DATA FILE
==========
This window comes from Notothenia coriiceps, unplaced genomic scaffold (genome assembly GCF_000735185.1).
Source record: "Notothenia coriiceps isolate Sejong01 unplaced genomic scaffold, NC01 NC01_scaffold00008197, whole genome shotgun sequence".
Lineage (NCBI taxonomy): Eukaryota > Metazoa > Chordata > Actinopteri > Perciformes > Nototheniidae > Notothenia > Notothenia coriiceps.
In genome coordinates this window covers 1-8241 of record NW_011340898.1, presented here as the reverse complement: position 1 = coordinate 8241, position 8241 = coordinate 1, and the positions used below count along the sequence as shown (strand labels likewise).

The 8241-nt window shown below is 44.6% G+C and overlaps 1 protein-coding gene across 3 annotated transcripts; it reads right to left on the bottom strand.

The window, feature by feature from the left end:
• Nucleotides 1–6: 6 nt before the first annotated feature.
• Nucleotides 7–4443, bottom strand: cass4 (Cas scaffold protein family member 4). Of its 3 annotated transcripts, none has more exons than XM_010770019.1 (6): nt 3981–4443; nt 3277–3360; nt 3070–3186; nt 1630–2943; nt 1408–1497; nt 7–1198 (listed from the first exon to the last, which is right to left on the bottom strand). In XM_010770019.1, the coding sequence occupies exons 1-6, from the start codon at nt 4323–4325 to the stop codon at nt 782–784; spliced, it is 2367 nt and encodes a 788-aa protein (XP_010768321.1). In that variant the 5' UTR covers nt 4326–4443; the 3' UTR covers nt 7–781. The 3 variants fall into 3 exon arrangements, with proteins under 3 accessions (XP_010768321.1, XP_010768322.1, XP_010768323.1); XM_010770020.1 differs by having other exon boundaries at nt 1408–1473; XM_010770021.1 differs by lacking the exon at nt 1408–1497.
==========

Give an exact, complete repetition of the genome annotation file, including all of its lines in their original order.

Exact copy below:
This window comes from Notothenia coriiceps, unplaced genomic scaffold (genome assembly GCF_000735185.1).
Source record: "Notothenia coriiceps isolate Sejong01 unplaced genomic scaffold, NC01 NC01_scaffold00008197, whole genome shotgun sequence".
Lineage (NCBI taxonomy): Eukaryota > Metazoa > Chordata > Actinopteri > Perciformes > Nototheniidae > Notothenia > Notothenia coriiceps.
In genome coordinates this window covers 1-8241 of record NW_011340898.1, presented here as the reverse complement: position 1 = coordinate 8241, position 8241 = coordinate 1, and the positions used below count along the sequence as shown (strand labels likewise).

The 8241-nt window shown below is 44.6% G+C and overlaps 1 protein-coding gene across 3 annotated transcripts; it reads right to left on the bottom strand.

The window, feature by feature from the left end:
• Nucleotides 1–6: 6 nt before the first annotated feature.
• Nucleotides 7–4443, bottom strand: cass4 (Cas scaffold protein family member 4). Of its 3 annotated transcripts, none has more exons than XM_010770019.1 (6): nt 3981–4443; nt 3277–3360; nt 3070–3186; nt 1630–2943; nt 1408–1497; nt 7–1198 (listed from the first exon to the last, which is right to left on the bottom strand). In XM_010770019.1, the coding sequence occupies exons 1-6, from the start codon at nt 4323–4325 to the stop codon at nt 782–784; spliced, it is 2367 nt and encodes a 788-aa protein (XP_010768321.1). In that variant the 5' UTR covers nt 4326–4443; the 3' UTR covers nt 7–781. The 3 variants fall into 3 exon arrangements, with proteins under 3 accessions (XP_010768321.1, XP_010768322.1, XP_010768323.1); XM_010770020.1 differs by having other exon boundaries at nt 1408–1473; XM_010770021.1 differs by lacking the exon at nt 1408–1497.